An Intro to Math Classroom Languages


A Walk Down The Hall To
Introduce The Language Families


  • Most Abstract
  • May Not Be Spoken in the Mother Tongue(s) at All


  • Most Abstract
  • Most Linear
  • Easiest to Lose Thread of Discourse
  • Possibly Listner Passive


  • Less Abstract
  • Symbols & Words
  • Chalk & Talk
  • Two Paths of Input to Listner


  • More Concrete
  • "Worth A Thousand Words"
  • Precurser to Written?
  • The Better the Picture, The Better the Picture


  • Not in Listner's Hand
  • Movement by Another
  • Model - Teacher Moves
  • Tokens


  • Learner Centered
  • Manipulative - Listner Moves & is
    No Longer A Listner
  • Most Basic
  • Active

    Mother Tongue(s)

  • Most Concrete & Abstract
  • Easiest Way to
    Make Things Concrete
  • Abstractly Make Things Concrete

Math Class Languages

The Mother Tongue, Other tongue(s)
formal spoken mathematics
informal spoken math
spoken symbol
symbol speak
web speak
written word
written symbol
calculator symbol
nonverbal body language

Features of the Languages of the Math Classroom

  • If two people don't speak the same "language," communication cannot occur unless an interpreter or another "language" is used.
  • People have a fondness, even a loyalty, for their primary language. REPRESSION of another language is often strong.
  • People have a hesitance, even a reluctance, to use a language if they do not feel they have sufficient proficiency in the language to express themselves clearly, perhaps even expertly.

It is often the case that:

  • Fluency in one language does not imply fluency in other languages.
  • Fluency in one language of a family facilitates mastery of a new language in the same family.
  • Introduction of a new language often introduces a new dimension of thought.

The Levels of Proficiency include:


Levels of Proficiency

REPRESSION -  "Ignore it. It's substandard communication."
  • "It's not another language, it's slang. It's not math the way I've always spoken it."
  • In the late 1970s, college professors refused to use calculators and used slide rules instead.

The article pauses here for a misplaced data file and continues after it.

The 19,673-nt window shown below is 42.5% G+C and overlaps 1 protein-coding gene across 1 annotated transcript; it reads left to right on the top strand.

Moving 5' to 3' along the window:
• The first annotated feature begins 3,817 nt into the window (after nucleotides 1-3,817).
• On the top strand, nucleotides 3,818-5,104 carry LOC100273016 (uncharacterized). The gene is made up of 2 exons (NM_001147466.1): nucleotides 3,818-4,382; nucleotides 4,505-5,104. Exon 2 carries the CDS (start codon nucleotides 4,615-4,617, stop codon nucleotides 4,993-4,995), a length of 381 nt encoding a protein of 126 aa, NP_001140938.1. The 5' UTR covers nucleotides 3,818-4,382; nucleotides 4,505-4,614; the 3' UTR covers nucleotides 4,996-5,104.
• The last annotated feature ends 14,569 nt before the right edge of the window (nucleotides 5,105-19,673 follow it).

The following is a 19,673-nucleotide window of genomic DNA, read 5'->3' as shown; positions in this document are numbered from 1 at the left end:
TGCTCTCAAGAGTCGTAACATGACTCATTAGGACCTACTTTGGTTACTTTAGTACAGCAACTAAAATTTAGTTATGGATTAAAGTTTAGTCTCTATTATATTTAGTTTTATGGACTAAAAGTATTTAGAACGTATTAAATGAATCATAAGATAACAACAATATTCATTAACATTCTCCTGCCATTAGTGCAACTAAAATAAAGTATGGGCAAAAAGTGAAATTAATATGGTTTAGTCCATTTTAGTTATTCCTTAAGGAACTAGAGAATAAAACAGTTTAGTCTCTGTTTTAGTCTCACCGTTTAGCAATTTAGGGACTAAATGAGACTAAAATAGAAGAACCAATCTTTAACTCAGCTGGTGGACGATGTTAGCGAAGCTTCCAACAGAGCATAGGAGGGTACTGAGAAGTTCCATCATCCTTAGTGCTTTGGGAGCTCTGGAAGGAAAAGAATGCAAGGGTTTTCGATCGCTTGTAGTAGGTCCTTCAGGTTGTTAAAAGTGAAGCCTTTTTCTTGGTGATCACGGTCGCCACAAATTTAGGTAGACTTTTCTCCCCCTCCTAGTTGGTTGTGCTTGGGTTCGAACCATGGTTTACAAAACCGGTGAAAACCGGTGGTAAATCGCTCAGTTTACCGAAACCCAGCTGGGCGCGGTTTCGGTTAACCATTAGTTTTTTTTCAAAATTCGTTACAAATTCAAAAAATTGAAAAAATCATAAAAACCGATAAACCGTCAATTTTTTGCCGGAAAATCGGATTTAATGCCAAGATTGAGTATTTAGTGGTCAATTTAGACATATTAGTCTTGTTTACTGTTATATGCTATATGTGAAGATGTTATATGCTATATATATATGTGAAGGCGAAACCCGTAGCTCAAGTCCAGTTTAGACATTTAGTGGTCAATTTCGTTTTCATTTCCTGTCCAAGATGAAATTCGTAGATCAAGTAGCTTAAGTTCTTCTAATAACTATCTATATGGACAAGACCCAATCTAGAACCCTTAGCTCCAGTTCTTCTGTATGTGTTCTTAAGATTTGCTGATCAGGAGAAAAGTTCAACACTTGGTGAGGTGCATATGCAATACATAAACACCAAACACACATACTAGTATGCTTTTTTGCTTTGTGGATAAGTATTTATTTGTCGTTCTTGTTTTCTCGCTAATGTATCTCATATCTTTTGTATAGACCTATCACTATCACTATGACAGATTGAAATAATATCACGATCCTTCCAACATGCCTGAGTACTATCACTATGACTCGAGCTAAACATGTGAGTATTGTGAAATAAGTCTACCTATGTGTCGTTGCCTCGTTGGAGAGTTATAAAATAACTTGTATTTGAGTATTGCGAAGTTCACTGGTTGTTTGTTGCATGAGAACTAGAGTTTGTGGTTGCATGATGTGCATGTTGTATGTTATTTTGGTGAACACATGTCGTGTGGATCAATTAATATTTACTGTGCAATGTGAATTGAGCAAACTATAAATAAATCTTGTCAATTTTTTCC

• In the 1990s, students refused to use pencil & paper and used calculators instead.
  • In the early 1990s, teachers refused to use calculators and used pencil & paper instead.
  • Still some high school teachers refuse to use manipulatives and use symbol manipulation instead.
REPRESENTATION - "How do you say/represent this or that?"
  • Speak of things/nouns: an equation, an expression, an exponent, an exponential.
  • positional and additive
  • Cognition is enhanced by Reflection, summary/debriefing,visualization
  • Once representation is begun, one might "go overboard" it using a new language.
OPERATION - "What can you do with this?" or "How do you do this?"
  • Speak of doings/verbs: solve an equation, simplify an expression.
  • addition, subtraction, multiplication on the 100s board
  • additions, subtractions, dilations on the coordinate plane w/GWM
Upon REPRESENTATION or OPERATION, there exists a desire to
restate familiar ideas in the new language.
CREATION - "Watch/Listen to what I can do," and
"See how well I speak & understand."
  • Using the identity as input to compare or analyze the square root
  • Students' coordinate plane art work with equations
the stage in which a new idea or clarity of an old theme occurs because of the restatement or translation.
INTERPRETATION - "Which language suits my purpose best?" or
"Should I say the same thing in both/all languages?" and
"It doesn't mean exactly that: it's means this."

Key Points
  • Hands to Head to Hands
  • Not the format in which you learned it.
  • 19+ Languages
    Pictorial Communication:: sine-cosine
    More Concrete Communication:: sine-cosine
  • Always the 3-Day Plan:
    Foreshadow, Teach, Review
  • Offer A Rerun before the Lesson
  • A Mother-Tongue Sound Bite Goes Straight to the Head
          - Fraction -- Numberer/Namer
          - A Number -- Not Just Any Old Number
          - Slope -- Rise/Run
          - Limit -- Approach
          - Derivative -- Tangent
          - Derivative -- Rate of Change
          - Second Derivative -- The Change in the Change

Things to Do: Make Math More Concrete & More Abstract
  Customary ruler
-- lab, "hands to head"
  Group & Coral Recitation
-- "sing a song" vs. "apply a formula"
  Math Exercises
Term Tiles
-- for expressions & word problems
  Distance in 1-, 2-, 3-Dimensions
  Model for Distance
  Sine & Cosine on Unit Circle
  Area Formulas by Paper Folding
  Describe Slope In Words,
Derivative and 2nd Derivative
    w/Words, Graph, & Pointer

Game for Two Players

      The Game for Two Players

Just Make It More Concrete
  • A good story is worth retelling.
    Tell it in as many languages a possible.
    Start with the least sophisticated version.
  • Introduce in the concrete.
  • Debrief in the abstract.
  • Discuss This With Your Partner
  • Make It More Concrete.
  • You Can Do More Than Chalk & Talk

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© October 4, 2003, Agnes Azzolino,
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The Languages of the Math Classroom

    Verbal, Written, Pictorial, and Concrete (the Hundreds Board, for example) are the four broad mathematics language families discussed in this electronic monograph found at and additional pages (ISBN: 1-929-870-01-9 © 1998, Agnes Azzolino).

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